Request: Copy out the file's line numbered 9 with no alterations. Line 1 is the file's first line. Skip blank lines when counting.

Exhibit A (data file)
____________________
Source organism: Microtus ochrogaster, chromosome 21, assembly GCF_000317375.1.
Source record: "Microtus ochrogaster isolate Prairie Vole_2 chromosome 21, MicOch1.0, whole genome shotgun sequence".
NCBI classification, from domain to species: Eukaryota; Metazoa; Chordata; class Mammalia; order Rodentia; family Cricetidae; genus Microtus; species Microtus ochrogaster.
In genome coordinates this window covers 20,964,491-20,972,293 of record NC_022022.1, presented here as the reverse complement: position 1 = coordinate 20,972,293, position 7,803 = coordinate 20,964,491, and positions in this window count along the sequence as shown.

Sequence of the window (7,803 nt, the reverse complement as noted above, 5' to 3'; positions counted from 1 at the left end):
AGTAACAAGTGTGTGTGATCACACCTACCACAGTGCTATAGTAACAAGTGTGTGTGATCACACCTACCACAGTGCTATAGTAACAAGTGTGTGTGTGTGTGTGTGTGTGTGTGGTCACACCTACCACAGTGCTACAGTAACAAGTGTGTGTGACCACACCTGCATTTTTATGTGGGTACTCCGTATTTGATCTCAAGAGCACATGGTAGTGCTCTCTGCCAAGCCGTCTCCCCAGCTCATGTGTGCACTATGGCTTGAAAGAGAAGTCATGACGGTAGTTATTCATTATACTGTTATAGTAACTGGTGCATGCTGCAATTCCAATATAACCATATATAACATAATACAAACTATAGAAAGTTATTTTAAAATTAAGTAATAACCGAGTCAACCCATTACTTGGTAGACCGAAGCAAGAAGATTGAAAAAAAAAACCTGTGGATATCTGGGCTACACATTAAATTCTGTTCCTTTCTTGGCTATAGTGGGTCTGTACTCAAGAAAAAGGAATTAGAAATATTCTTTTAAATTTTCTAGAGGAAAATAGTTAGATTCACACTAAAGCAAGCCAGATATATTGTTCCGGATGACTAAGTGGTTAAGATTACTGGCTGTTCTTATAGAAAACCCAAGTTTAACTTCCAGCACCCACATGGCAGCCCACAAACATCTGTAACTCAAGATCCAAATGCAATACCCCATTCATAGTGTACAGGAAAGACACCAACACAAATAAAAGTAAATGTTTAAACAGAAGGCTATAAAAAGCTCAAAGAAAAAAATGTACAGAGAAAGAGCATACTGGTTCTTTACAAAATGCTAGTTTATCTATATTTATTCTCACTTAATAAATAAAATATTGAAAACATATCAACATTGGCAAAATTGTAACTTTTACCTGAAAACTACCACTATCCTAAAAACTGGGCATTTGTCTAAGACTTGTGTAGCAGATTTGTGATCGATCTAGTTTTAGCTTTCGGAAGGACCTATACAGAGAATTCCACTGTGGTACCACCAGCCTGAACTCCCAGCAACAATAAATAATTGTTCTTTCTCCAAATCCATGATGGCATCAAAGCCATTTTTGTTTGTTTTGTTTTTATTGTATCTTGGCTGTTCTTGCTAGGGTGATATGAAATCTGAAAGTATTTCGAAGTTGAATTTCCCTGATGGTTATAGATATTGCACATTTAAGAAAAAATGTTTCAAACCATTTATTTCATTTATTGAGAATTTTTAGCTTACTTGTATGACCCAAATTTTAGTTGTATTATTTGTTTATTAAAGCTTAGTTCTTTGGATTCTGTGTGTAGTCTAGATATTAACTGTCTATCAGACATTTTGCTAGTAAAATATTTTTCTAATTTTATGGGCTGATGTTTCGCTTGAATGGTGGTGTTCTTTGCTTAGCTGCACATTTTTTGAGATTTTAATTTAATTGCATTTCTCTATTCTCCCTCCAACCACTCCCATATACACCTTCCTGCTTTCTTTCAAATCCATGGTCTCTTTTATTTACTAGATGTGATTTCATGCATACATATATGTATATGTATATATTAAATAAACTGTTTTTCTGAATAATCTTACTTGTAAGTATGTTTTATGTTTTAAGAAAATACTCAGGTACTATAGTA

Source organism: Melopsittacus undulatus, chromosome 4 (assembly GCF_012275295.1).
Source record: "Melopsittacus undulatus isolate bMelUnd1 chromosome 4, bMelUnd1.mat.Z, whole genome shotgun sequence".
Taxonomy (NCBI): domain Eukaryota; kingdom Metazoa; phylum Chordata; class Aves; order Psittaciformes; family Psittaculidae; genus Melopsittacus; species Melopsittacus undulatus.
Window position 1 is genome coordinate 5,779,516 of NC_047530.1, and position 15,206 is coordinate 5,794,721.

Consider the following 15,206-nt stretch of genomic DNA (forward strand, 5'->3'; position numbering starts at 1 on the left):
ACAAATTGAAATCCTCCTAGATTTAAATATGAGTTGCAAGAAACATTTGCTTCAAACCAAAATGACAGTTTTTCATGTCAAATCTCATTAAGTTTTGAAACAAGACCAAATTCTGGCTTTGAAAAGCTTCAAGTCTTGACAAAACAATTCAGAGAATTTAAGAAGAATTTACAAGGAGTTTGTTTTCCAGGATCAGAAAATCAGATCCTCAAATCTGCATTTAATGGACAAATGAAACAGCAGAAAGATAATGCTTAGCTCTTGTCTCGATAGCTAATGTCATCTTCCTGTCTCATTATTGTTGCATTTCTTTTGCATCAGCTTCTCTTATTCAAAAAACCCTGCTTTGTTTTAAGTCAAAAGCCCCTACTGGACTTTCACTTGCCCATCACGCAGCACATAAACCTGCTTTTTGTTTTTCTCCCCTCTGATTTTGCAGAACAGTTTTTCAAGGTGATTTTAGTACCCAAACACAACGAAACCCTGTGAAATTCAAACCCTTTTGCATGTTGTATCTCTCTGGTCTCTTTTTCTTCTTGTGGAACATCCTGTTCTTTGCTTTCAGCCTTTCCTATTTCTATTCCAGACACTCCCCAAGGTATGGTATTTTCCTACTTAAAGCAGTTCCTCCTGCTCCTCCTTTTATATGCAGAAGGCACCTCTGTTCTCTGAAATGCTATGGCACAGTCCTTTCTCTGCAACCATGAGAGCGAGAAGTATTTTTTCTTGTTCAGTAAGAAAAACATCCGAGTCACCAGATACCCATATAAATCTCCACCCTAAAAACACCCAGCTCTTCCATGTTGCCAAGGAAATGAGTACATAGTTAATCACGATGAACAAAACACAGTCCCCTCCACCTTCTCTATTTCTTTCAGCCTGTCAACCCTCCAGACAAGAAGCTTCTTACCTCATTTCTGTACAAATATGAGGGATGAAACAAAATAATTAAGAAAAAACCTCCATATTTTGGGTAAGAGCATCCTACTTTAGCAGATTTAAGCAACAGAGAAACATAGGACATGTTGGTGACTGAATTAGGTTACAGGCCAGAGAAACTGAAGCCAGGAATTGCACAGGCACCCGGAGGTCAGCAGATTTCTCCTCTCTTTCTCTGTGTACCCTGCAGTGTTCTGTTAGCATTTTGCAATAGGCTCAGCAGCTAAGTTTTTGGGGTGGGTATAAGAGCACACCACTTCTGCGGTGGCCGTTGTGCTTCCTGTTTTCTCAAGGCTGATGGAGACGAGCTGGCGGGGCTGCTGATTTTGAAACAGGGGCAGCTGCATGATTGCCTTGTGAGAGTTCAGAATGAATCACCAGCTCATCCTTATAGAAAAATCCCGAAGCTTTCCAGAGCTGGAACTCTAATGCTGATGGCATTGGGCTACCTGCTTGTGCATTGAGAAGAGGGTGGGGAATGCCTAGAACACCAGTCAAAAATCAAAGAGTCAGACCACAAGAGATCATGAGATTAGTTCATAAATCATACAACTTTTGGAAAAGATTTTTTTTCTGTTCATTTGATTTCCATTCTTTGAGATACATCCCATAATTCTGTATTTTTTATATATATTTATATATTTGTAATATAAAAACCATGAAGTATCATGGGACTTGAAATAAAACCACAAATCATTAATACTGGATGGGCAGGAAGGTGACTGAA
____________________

Taxonomy (NCBI): domain Eukaryota; kingdom Metazoa; phylum Chordata; class Aves; order Psittaciformes; family Psittaculidae; genus Melopsittacus; species Melopsittacus undulatus.